Related links
- my photos from the show
- chromewaves and suckingalemon also have reviews of the show.
- check out Jackie Treehorn's photos from the show. [via Technorati]
The Great Beyond has an interview with The Heavy Blinkers. [via The Heavy Blinkers Album #5 Blog]

Sunday, October 09, 2005

The Ongoing History of New Music

The Ongoing History of New Music"The Ongoing History of New Music" which broadcasts on Toronto's 102.1 the edge will be celebrating it's 500th episode this coming week. The show broadcasts Sunday nights at 7 pm(EST) with a repeat broadcast Monday nights at 11 pm(EST). Two programs from the archives broadcast Sunday mornings between 10 am and 12 pm EST.

500 episdoes; that's alot of episodes. According to here, it debuted February 28, 1993. I don't listen to the show nearly as much as a I should but I frequently catch excerpts which the station broadcasts between songs sometimes. More often than not, I usually will catch part of the Sunday morning show such as this morning's show which was focused on Kurt Cobain's death and Nirvana's musical career.

102.1 the edge DJ veteran Alan Cross is the host of the show. What I enjoy about his narrative style is his general enthusiasm for alternative rock history. Alan Cross places the information in a context that makes you appreciate these bands more than you would have originally thought. So while I don't count myself, for example, a huge Radiohead or U2 fan, I frequently come from listening to the shows wanting to explore them further. Perhaps moreso than the narrative content, it's the show's little-heard b-sides or that rare archival audio I've never heard that makes the show just that much more interesting.

On a personal note, I feel transported back in time everytime I hear Alan Cross. I remember the time I was working part-time in a bookstore during university in the early 90's and Alan Cross was doing a book signing for his book "Alternative Music Almanac" which was inspired by the radio program. I got my copy of the book autographed and even chatted with him for a bit. He's been on the radio station for longer than I can remember and he's been a consistent source of inspiration, especially currently when the station's now just a shadow of its former self. Remember the good old days when they actually use to use the call letters, CFNY?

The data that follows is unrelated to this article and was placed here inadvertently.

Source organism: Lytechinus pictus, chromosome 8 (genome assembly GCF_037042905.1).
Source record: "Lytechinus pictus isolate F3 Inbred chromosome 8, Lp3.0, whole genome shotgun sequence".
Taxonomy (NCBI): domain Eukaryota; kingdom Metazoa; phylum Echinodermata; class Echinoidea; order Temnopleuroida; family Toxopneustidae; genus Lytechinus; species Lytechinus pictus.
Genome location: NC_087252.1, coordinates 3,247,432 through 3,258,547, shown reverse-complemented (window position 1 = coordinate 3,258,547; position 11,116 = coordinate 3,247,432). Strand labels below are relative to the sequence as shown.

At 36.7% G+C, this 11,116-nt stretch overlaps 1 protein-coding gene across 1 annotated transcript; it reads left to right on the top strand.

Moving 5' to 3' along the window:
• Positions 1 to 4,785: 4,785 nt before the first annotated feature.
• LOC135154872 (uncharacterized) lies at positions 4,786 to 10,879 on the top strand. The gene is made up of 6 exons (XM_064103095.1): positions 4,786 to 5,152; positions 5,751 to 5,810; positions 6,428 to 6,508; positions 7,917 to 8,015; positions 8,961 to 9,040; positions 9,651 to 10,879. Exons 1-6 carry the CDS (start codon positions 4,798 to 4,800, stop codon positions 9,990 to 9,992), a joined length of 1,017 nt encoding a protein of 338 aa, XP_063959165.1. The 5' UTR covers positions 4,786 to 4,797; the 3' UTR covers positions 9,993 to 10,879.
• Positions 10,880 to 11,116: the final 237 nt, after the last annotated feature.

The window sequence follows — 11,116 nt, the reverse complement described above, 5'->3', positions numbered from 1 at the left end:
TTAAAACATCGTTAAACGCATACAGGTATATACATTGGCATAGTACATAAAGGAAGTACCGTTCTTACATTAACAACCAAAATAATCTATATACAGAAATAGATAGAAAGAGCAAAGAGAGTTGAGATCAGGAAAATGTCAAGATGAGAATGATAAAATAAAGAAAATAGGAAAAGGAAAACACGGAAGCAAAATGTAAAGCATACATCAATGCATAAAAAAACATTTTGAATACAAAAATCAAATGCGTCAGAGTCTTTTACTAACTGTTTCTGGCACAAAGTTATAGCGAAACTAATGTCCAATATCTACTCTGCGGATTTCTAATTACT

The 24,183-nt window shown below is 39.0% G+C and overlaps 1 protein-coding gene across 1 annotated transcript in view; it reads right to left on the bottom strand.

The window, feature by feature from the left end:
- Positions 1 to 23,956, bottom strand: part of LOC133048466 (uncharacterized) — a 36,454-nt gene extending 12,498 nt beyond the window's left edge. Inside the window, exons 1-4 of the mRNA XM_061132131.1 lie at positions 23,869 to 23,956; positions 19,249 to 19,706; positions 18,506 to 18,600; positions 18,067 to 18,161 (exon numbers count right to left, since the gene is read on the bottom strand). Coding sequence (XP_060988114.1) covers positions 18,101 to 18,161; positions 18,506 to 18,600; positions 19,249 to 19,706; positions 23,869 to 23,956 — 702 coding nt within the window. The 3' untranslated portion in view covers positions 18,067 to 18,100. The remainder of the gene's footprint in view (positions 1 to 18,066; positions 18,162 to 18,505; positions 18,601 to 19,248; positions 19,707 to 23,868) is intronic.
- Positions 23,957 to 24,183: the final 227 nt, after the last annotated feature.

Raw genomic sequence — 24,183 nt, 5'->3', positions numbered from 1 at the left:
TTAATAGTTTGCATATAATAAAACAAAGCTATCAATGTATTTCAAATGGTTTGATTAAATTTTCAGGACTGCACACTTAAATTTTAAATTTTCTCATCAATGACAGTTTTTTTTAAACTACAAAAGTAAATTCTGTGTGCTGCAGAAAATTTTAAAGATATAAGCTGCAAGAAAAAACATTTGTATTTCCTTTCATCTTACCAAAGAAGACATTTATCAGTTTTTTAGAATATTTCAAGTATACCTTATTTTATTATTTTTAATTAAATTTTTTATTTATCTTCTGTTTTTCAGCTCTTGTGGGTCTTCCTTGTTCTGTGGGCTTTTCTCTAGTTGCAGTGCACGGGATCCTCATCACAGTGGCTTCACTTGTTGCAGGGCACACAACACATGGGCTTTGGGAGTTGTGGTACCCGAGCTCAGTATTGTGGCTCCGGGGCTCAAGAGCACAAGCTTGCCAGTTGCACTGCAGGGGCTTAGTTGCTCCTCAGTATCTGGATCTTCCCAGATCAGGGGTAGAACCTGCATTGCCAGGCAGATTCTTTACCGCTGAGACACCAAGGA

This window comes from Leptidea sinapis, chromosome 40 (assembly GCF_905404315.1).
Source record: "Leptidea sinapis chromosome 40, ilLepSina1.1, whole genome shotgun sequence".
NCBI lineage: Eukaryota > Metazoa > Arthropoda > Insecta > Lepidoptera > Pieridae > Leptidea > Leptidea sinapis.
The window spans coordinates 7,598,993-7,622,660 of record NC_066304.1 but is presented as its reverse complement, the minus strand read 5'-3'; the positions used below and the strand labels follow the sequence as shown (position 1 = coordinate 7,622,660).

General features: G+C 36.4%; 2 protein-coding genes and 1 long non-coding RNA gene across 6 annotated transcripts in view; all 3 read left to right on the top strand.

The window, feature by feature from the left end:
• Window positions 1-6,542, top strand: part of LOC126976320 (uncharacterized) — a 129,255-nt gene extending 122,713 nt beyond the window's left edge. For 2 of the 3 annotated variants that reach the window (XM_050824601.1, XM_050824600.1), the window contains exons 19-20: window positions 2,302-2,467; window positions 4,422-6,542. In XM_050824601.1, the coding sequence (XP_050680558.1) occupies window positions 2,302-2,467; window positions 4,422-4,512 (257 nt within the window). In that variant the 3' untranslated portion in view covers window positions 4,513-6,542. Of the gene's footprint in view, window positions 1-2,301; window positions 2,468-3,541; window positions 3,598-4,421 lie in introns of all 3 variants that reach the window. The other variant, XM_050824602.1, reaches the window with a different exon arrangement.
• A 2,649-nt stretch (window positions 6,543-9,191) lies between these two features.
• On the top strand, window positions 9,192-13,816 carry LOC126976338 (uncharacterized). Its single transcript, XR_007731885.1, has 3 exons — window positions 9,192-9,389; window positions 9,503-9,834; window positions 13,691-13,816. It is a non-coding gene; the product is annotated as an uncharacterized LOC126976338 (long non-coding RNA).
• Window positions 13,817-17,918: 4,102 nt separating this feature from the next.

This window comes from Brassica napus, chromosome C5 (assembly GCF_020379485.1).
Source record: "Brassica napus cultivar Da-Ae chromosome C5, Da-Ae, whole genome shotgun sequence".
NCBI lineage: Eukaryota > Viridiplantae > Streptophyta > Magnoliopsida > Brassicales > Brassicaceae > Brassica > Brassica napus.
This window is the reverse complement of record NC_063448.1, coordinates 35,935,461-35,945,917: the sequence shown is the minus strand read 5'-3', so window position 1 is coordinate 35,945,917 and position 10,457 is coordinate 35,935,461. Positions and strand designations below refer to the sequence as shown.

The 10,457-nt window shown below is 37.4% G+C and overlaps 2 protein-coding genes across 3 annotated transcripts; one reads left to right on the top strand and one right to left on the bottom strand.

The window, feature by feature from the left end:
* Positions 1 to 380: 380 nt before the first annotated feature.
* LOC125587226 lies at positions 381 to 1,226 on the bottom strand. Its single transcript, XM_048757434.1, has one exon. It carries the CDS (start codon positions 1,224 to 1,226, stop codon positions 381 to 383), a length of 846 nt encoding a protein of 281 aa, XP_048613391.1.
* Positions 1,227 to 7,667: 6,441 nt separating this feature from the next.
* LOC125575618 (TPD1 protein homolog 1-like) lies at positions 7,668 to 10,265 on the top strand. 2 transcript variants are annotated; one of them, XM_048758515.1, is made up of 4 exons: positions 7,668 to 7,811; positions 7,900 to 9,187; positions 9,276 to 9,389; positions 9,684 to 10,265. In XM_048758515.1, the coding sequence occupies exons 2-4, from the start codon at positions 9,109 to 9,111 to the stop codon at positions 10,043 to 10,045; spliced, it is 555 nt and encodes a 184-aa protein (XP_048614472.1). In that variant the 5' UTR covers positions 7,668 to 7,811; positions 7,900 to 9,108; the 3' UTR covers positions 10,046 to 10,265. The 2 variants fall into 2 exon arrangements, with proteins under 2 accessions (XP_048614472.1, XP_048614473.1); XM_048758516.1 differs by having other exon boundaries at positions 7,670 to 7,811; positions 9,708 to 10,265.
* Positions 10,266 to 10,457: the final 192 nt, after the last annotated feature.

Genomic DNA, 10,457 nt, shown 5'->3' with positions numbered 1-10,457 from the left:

Related links
- Listen online to 102.1 the edge.
- Access "The Ongoing History of New Music" podcast here.
- Read Wikipedia's entry for the radio program.

Friday, October 07, 2005

The Way Back

Whysall LaneEver since Versus "reunited" to perform a show this past February as part of Teenbeat Records' 20th Anniversary celebrations things have been quiet in Versus-land. The band is definitely on hiatus as members continue onward with their own musical projects including The Fontaine Toups, +/-, and Whysall Lane. To whet your appetite, Richard Baluyut's band Whysall Lane(which also includes members ex-Jawbreaker drummer Adam Pfahler and SPCA Cat Behaviorist Mikel Delgado on bass, formerly of the Little Deaths and Cinnamon Imperials) have just finished recording their album which will be released through Blackball Records in February 2006. The band has a MySpace site where you can check out some song samples and they also have an official site currently under construction where you can presently download an mp3 of their song "The Way Back". The song's very Versus-like with it's melodic guitar work and Mikel's vocal contributions which are more than reminiscent of Fontaine Toup's pretty vocal sound. Of course, Richard Baluyut's vocals just scream Versus every time I hear him sing and that's totally fine with me. [photo from the band's MySpace site]
Teenage Fanclub performed a live session for NPR yesterday performing "Time Stops", "It's All in My Mind", "Nowhere", and "Did I Say".